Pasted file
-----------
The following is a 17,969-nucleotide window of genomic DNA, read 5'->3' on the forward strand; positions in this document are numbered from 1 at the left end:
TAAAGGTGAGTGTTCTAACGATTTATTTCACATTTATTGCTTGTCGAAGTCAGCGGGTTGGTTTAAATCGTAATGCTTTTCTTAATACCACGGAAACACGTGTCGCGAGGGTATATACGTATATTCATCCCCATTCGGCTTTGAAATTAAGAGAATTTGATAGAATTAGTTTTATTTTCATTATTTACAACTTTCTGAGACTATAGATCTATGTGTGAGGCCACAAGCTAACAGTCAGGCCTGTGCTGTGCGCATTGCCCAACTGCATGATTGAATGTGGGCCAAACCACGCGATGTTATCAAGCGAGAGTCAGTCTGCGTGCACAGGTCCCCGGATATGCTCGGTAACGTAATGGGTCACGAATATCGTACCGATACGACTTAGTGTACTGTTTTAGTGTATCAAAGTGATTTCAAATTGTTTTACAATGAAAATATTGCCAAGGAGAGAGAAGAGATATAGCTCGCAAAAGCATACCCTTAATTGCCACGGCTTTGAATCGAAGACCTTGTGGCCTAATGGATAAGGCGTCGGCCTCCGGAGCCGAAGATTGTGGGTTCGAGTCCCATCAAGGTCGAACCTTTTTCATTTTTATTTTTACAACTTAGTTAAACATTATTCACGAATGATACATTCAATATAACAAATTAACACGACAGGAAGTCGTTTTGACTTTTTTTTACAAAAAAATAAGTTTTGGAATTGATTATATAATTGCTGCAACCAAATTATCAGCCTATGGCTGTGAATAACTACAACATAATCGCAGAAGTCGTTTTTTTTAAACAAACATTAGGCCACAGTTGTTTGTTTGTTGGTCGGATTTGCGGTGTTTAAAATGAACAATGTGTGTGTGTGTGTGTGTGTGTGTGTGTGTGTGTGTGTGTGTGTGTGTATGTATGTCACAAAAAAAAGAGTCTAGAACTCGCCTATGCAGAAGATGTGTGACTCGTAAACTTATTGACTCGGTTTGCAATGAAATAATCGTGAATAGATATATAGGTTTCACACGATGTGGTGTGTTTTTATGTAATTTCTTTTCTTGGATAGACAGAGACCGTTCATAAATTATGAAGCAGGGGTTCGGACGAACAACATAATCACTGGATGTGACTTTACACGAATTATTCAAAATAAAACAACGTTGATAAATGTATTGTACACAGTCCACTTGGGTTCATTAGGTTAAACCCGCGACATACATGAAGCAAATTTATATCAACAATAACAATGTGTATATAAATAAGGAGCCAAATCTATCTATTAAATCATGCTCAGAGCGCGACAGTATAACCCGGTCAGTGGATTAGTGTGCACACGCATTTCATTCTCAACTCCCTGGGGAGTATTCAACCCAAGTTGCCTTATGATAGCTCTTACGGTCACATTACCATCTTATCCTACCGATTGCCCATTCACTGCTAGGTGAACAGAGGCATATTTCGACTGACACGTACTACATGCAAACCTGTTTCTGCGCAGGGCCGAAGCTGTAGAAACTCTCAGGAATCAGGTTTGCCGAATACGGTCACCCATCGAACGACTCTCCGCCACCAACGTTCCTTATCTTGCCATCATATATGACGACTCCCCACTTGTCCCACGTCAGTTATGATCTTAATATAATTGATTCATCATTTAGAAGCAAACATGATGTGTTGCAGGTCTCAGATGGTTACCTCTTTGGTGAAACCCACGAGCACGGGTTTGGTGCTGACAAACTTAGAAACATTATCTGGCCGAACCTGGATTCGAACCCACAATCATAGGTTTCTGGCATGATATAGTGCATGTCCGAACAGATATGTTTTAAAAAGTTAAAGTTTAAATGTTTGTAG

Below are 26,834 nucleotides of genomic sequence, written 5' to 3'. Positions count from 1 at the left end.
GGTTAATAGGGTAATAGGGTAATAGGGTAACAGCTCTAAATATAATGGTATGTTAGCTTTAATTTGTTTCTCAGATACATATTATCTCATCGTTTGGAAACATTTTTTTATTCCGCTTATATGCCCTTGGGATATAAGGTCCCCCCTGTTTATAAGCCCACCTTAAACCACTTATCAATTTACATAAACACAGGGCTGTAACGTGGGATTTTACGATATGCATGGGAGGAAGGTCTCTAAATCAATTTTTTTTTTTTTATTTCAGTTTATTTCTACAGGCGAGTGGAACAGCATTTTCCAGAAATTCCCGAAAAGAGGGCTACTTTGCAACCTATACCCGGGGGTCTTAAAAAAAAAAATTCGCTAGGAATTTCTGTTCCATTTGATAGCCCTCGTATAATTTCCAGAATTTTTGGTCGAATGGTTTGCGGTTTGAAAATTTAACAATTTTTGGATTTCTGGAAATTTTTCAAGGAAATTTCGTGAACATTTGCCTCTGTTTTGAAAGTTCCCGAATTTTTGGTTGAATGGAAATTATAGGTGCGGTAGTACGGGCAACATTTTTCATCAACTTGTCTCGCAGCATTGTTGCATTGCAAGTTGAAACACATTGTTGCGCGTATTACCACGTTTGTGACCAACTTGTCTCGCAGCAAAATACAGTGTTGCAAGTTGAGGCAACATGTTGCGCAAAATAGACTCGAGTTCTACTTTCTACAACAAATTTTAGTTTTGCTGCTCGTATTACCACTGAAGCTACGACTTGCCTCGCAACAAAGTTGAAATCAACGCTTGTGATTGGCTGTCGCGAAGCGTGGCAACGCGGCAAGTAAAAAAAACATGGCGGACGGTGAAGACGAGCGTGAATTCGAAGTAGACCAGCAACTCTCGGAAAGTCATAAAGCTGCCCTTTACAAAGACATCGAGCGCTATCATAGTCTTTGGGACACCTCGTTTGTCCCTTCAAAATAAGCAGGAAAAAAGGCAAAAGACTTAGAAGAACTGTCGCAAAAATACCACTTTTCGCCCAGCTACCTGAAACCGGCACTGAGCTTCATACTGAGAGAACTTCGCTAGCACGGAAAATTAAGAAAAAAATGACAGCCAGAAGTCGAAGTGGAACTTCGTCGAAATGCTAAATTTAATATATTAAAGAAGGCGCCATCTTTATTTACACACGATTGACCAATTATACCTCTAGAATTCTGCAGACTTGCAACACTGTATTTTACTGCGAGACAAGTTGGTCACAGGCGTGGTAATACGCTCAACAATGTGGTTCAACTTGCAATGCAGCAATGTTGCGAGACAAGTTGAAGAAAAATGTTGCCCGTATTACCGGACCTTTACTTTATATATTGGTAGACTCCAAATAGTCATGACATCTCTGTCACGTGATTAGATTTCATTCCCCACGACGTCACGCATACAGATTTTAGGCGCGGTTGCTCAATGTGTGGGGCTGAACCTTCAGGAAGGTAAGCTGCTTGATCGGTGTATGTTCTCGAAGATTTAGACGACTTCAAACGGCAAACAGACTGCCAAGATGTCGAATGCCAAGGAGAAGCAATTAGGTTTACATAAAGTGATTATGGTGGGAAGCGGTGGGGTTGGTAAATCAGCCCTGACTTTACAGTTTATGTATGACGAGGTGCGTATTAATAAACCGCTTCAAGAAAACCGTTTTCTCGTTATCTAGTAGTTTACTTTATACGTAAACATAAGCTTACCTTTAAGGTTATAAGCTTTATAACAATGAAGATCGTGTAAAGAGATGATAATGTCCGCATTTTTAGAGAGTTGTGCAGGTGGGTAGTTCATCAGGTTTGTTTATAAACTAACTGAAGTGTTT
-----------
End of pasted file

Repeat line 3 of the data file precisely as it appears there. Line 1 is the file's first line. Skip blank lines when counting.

Below are 26,834 nucleotides of genomic sequence, written 5' to 3'. Positions count from 1 at the left end.